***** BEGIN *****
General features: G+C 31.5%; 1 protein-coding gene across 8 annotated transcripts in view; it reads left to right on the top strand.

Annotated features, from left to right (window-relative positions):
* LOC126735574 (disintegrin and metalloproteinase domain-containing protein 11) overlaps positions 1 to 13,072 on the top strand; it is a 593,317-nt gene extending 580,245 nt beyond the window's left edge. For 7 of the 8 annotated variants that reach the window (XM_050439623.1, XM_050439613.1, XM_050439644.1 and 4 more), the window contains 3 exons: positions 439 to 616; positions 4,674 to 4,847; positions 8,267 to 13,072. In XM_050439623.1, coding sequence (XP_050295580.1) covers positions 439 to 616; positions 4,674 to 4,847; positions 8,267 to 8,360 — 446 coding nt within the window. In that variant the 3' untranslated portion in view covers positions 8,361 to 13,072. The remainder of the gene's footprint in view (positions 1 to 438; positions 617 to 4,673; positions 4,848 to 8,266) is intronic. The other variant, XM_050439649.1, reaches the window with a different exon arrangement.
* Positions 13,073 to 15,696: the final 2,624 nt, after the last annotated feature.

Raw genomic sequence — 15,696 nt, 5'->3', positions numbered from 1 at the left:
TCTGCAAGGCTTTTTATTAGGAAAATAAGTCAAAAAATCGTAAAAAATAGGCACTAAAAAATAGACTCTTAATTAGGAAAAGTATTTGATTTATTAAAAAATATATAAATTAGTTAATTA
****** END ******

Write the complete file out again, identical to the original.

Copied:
General features: G+C 31.5%; 1 protein-coding gene across 8 annotated transcripts in view; it reads left to right on the top strand.

Annotated features, from left to right (window-relative positions):
* LOC126735574 (disintegrin and metalloproteinase domain-containing protein 11) overlaps positions 1 to 13,072 on the top strand; it is a 593,317-nt gene extending 580,245 nt beyond the window's left edge. For 7 of the 8 annotated variants that reach the window (XM_050439623.1, XM_050439613.1, XM_050439644.1 and 4 more), the window contains 3 exons: positions 439 to 616; positions 4,674 to 4,847; positions 8,267 to 13,072. In XM_050439623.1, coding sequence (XP_050295580.1) covers positions 439 to 616; positions 4,674 to 4,847; positions 8,267 to 8,360 — 446 coding nt within the window. In that variant the 3' untranslated portion in view covers positions 8,361 to 13,072. The remainder of the gene's footprint in view (positions 1 to 438; positions 617 to 4,673; positions 4,848 to 8,266) is intronic. The other variant, XM_050439649.1, reaches the window with a different exon arrangement.
* Positions 13,073 to 15,696: the final 2,624 nt, after the last annotated feature.

Raw genomic sequence — 15,696 nt, 5'->3', positions numbered from 1 at the left:
TCTGCAAGGCTTTTTATTAGGAAAATAAGTCAAAAAATCGTAAAAAATAGGCACTAAAAAATAGACTCTTAATTAGGAAAAGTATTTGATTTATTAAAAAATATATAAATTAGTTAATTA